Hearing is one of our primary senses and even as infants, we begin to hear and recognize the rhythm and melody of voices and sounds. As the infant grows into a child, the effect of hearing loss or even impaired hearing can be quite detrimental to the child’s overall ability to learn spoken language and communicate properly.
Newborn babies usually ‘startle’ or jump in response to sudden noises. They tend to turn their head in the direction of sound as well. By the time they are about 2 months old, your baby’s hearing ability becomes quite advanced and they should now be able to hear sounds in different pitches, intensities and tones.
By the age of 3 to 4 months, your baby will start recognizing your voice and can vocalize consonant sounds (M, K, G, P and B) and even some vowel sounds. Shortly thereafter, the baby will start giggling and making distinct sounds in response. As she becomes 8 to 9 months old, your baby can co-relate between words and gestures. A year old child is capable of understanding simple words like “milk” “bottle” or “bath”. They also are able to say words like “Mama” or “bye-bye”.
If the screening test of your baby in hospital suggested a potential problem or if your baby does not demonstrate the hearing responses listed above, you should consider a full hearing evaluation. See if the baby does not respond to things said to him/her or if he/she does not seem to notice that you have spoken to them.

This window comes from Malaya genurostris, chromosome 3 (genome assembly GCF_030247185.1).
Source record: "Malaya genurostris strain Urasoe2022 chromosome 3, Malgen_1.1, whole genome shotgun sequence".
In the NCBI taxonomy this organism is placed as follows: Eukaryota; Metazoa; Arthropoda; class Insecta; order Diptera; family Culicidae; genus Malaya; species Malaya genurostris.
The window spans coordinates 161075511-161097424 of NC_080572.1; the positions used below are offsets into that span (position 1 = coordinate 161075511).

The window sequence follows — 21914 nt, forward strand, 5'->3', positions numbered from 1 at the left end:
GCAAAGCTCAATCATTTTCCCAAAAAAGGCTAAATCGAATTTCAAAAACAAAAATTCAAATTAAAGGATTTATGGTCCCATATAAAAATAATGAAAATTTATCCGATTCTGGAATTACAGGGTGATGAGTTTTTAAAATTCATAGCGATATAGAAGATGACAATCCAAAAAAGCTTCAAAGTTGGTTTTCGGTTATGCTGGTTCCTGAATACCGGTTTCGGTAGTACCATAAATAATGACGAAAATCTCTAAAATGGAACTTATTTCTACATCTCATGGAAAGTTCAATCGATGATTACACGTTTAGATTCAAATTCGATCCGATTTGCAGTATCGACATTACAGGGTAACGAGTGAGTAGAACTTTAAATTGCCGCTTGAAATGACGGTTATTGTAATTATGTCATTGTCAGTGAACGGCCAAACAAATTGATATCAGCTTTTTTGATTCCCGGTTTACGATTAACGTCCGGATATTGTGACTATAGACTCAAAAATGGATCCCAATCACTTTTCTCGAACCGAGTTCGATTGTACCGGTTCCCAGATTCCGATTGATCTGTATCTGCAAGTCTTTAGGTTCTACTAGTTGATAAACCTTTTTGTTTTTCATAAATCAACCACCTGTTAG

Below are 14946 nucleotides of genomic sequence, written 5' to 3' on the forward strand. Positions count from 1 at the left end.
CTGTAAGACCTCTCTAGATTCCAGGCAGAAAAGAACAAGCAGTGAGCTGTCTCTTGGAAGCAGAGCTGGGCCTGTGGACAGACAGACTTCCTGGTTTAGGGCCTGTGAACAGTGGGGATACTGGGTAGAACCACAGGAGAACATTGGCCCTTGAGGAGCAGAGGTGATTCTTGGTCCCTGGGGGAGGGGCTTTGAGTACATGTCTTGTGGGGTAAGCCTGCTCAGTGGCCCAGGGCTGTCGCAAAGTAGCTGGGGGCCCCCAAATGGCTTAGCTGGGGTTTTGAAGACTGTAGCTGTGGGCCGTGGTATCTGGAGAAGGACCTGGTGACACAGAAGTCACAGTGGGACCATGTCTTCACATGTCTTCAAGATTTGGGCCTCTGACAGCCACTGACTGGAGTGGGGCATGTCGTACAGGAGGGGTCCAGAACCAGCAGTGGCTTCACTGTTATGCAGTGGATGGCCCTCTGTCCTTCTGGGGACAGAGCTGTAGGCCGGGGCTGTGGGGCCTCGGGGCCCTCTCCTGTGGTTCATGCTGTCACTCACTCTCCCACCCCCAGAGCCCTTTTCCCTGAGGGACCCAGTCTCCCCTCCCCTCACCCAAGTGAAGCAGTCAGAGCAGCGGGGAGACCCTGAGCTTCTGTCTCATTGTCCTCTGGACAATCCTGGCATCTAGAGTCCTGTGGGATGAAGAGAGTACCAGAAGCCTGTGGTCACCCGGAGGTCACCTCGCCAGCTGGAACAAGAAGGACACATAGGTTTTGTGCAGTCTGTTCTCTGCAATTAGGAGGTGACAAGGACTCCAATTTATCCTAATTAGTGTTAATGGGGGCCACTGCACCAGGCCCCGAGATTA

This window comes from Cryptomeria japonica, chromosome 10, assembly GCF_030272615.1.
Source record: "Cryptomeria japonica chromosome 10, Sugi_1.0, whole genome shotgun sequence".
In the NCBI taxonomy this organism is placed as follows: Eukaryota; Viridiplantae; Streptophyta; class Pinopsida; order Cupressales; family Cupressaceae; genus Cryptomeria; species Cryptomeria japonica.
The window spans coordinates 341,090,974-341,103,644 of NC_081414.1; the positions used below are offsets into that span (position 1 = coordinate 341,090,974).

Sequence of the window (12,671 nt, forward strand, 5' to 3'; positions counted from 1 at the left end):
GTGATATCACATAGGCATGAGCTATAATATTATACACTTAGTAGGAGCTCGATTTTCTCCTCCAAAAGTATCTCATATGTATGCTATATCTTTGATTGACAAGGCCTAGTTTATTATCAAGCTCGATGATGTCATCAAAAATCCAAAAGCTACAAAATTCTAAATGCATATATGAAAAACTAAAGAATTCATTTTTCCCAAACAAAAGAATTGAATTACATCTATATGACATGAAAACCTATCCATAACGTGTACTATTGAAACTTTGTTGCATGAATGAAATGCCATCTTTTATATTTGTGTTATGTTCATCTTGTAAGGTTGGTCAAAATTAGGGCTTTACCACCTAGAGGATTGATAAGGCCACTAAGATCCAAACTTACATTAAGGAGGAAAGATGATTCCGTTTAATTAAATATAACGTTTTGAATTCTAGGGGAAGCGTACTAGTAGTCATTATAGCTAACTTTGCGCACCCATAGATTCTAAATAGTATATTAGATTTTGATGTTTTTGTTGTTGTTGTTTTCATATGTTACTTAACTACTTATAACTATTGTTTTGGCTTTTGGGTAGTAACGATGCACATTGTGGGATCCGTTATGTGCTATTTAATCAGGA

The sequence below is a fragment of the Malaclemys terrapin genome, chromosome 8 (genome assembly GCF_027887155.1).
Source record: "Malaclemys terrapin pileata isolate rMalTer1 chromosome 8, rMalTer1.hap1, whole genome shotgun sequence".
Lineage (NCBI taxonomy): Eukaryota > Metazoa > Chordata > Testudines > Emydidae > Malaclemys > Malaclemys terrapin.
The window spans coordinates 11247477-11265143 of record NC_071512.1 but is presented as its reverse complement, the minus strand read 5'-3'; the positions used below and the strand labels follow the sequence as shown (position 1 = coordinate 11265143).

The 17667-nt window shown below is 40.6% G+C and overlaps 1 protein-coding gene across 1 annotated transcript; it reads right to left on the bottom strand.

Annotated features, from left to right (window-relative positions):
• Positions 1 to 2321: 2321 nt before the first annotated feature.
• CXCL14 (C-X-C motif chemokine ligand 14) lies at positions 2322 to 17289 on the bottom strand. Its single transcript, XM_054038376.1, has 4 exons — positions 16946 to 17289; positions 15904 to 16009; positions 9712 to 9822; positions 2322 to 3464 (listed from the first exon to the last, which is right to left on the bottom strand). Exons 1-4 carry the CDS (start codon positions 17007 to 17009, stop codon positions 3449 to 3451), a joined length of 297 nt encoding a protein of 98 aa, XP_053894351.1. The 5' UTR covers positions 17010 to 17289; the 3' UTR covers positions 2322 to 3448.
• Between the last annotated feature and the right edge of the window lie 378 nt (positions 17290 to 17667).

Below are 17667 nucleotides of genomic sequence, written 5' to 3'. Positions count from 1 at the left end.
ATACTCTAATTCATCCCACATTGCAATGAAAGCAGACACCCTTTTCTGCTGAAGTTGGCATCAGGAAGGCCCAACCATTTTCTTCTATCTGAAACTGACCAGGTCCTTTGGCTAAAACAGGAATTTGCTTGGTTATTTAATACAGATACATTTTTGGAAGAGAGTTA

Another common symptom is if your baby needs to search right and left to find the voice or sound. Children with hearing impairment are sometimes unable to say words and sentences the right way and have difficulty hearing one voice when several people are talking. A more convincing sign of hearing loss is poor performance at school.
In fact, children of all ages may need a full hearing evaluation if they have pre-existing conditions that can cause hearing loss, if they have been taking medical treatments that may have hearing loss as a side effect or if you have a family history of hearing problems.
It can be difficult growing up with hearing loss. It may cause children to be sad because they cannot understand why people shout at them. It may lead them to be angry and frustrated at not being able to hear or communicate, or shy around people they don’t know, because they can’t understand everything they say. They may be unusually quiet and withdrawn at school if they are not able to hear the teacher well or follow instructions. As you may imagine, it can quite painful and exhausting.
They may also exhibit behavioral problems and develop low self-esteem. The child may start to believe they are not capable of doing things their peers can.
If you think your child has a hearing problem, please do not hesitate to contact your nearest clinic or a health professional. Hearing loss is common, affects thousands of people of all ages and a cochlear implant is a viable solution.